Financial Markets, Creation and Liquidation of Firms and Aggregate Dynamics
AbstractThe evidence indicates that small and young firms respond differently to shocks in the financial markets than larger, older firms. Moreover, gross job flows indicate that the differences are mostly in the activation and liquidation decisions. In this dissertation we examine the impact of shocks that affect the economy via the interest rates and explore the transmission on the cross-section of active firms. In the model, due to the limited commitment of entrepreneurs, credit constraints arise endogenously. The solution of the optimal infinite horizon contract between banks and firms turns out to be very simple. Initially firms accumulate net worth as fast as possible and their size and survival probabilities grow over time. We provide a decentralization in which entrepreneurs trade in one-period securities, rationalizing solvency and borrowing constraints and making it natural to link the collateral of the entrepreneur with the size and age of the firm. The results are consistent with observed entry and exit behavior. The larger the collateral of firms, the less sensitive to interest rates is the exit probability, i.e. small, younger firms are more sensitive to interest rates than that of larger, more mature firms. With respect to entry, with higher interest rates, less firms are created, and a higher productivity is needed for activation, purifying the pool of entrants and increasing future survival. However, given their characteristics, firms created during recessions face tighter credit constraints and have lower survival probabilities. The model is qualitatively consistent with the evidence. Real interest rates comove negatively with aggregate output, gross creation, net growth, of jobs and firms, and positively with flows of job and firm destruction. With the frictions in the creation of firms, the model also compatible with the volatility of destruction flows being much larger than that of creation flows. The response in the mass of active firms provides a propagation mechanism. Output dynamics is asymmetric as recessions are shorter than expansions. Additionally, the destruction series are highly concentrated in short periods of times.
Download InfoIf you experience problems downloading a file, check if you have the proper application to view it first. In case of further problems read the IDEAS help page. Note that these files are not on the IDEAS site. Please be patient as the files may be large.
Bibliographic InfoPaper provided by Econometric Society in its series Econometric Society World Congress 2000 Contributed Papers with number 1648.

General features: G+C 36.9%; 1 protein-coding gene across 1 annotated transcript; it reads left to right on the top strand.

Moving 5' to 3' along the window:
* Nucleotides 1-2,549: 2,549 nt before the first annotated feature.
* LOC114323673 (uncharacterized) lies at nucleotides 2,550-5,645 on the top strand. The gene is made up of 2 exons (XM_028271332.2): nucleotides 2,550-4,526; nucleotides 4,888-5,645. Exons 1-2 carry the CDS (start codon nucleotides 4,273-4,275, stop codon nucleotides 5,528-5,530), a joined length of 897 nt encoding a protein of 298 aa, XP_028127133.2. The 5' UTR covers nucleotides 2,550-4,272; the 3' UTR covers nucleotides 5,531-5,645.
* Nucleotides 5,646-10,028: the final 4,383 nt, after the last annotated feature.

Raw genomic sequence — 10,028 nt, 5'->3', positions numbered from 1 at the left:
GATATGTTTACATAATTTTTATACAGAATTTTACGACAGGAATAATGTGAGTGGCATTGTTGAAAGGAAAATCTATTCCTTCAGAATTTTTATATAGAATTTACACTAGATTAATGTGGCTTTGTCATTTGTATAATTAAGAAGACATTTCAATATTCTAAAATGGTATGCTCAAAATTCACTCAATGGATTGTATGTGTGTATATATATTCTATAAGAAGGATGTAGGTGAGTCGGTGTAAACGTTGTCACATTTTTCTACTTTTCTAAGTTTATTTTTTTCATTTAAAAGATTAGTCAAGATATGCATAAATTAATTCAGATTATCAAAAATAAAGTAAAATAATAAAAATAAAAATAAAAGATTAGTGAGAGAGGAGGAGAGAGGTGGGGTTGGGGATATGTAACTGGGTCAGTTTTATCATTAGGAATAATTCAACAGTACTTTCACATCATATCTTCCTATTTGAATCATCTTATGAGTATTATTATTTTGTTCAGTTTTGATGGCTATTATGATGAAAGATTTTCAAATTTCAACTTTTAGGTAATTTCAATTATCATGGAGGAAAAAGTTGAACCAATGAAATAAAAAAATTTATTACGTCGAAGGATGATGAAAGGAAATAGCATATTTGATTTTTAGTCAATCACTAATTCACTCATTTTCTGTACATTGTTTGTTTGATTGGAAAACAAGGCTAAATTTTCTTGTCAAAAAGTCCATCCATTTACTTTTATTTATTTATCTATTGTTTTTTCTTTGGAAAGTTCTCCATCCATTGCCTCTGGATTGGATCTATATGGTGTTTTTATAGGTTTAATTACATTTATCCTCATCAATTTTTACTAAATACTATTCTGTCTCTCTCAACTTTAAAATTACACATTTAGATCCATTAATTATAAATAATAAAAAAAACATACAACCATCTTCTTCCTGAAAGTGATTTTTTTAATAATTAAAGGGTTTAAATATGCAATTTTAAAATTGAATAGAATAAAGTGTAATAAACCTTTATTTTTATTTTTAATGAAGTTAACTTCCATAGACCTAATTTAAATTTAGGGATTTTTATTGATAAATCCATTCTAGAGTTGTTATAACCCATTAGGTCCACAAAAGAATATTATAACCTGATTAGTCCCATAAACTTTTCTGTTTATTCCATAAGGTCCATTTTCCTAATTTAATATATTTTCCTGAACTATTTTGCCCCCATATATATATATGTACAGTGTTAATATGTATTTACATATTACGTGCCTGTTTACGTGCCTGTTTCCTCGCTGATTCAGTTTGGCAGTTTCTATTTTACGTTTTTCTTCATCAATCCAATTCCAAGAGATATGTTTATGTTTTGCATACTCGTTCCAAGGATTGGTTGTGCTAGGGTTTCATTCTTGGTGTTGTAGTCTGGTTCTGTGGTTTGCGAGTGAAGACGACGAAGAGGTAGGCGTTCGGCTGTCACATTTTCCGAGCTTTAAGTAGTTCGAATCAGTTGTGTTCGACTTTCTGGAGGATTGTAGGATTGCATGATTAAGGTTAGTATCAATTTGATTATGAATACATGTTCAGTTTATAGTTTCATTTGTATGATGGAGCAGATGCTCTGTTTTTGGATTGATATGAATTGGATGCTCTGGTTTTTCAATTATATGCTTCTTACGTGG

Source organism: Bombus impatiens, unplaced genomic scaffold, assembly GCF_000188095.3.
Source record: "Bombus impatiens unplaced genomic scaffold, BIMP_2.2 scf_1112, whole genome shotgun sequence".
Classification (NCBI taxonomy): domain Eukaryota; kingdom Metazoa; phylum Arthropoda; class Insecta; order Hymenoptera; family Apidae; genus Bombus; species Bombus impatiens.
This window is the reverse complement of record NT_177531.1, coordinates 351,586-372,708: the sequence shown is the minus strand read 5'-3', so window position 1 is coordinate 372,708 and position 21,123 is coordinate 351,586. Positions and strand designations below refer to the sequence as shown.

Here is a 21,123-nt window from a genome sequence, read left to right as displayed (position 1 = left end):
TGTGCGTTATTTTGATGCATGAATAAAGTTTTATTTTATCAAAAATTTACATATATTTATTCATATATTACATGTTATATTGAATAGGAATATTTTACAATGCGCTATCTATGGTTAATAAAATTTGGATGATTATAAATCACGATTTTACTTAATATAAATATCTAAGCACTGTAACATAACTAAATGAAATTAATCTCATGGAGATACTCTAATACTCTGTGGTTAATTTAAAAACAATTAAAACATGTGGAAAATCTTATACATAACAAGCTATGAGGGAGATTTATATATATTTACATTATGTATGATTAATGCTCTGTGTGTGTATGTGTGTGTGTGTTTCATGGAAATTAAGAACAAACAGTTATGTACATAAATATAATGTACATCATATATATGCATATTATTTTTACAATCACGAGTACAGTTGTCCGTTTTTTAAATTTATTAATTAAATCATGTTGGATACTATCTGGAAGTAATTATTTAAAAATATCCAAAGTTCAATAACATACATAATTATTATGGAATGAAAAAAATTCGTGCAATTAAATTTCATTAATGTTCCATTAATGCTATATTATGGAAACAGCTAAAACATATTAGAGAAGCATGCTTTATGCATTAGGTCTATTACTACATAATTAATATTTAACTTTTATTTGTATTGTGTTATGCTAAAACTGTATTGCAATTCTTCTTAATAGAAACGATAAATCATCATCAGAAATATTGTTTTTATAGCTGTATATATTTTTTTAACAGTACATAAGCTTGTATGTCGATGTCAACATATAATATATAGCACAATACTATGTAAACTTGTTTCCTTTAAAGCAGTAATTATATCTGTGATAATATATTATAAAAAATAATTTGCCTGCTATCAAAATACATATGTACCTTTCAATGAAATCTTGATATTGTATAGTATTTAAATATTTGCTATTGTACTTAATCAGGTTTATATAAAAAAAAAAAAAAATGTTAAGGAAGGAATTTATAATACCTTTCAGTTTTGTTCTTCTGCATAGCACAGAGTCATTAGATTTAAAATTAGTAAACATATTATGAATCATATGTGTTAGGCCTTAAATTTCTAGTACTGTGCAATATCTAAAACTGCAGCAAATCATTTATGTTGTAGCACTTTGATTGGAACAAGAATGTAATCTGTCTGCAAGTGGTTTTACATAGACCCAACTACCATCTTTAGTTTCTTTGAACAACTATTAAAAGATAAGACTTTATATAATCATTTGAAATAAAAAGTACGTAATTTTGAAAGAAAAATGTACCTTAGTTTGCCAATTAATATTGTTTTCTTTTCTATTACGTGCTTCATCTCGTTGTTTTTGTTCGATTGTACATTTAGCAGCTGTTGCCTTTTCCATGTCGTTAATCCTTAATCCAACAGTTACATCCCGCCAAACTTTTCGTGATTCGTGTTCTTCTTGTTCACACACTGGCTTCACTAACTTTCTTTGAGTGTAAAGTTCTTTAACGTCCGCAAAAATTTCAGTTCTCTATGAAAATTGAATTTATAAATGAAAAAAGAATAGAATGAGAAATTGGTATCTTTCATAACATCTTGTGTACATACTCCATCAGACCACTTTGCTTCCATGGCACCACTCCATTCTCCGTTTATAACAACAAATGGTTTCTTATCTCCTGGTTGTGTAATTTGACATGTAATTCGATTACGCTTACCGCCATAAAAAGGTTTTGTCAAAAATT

Date of creation: 01 Aug 2000
Date of revision:
Contact details of provider:
Phone: 1 212 998 3820
Fax: 1 212 995 4487
Web page: http://www.econometricsociety.org/pastmeetings.asp
More information through EDIRC
You can help add them by filling out this form.
CitEc Project, subscribe to its RSS feed for this item.
- Ben R. Craig & Joseph G. Haubrich, 2013.
"Gross Loan Flows,"
Journal of Money, Credit and Banking,
Blackwell Publishing, vol. 45(2-3), pages 401-421, 03.
- RADIM BOHÁČEK & HUGO RODRÍGUEZ MENDIZÁBAL, 2007.
"Credit Markets and the Propagation of Monetary Policy Shocks,"
Journal of Money, Credit and Banking,
Blackwell Publishing, vol. 39(6), pages 1429-1455, 09.
- Radim Bohacek & Hugo Rodriguez Mendizabal, 2003. "Credit Markets and the Propagation of Monetary Policy Shocks," UFAE and IAE Working Papers 599.04, Unitat de Fonaments de l'Anàlisi Econòmica (UAB) and Institut d'Anàlisi Econòmica (CSIC).
- Radim Bohacek & Hugo Rodriguez Mendizabal, 2004. "Credit markets and the propagation of monetary policy shocks," CERGE-EI Working Papers wp244, The Center for Economic Research and Graduate Education - Economic Institute, Prague.
- Lawrence J. Christiano & Christopher Gust & Jorge Roldos, 2002.
"Monetary policy in a financial crisis,"
0204, Federal Reserve Bank of Cleveland.
- Lawrence J. Christiano & Christopher Gust & Jorge Roldos, 2002. "Monetary Policy in a Financial Crisis," NBER Working Papers 9005, National Bureau of Economic Research, Inc.
- Lawrence J. Christiano & Christopher Gust & Jorge Roldos, 2002. "Monetary policy in a financial crisis," Working Paper Series WP-02-05, Federal Reserve Bank of Chicago.
- Alexander Monge-Naranjo, 2009. "Entrepreneurship and firm heterogeneity with limited enforcement," Annals of Finance, Springer, vol. 5(3), pages 465-494, June.
For technical questions regarding this item, or to correct its authors, title, abstract, bibliographic or download information, contact: (Christopher F. Baum).
If references are entirely missing, you can add them using this form.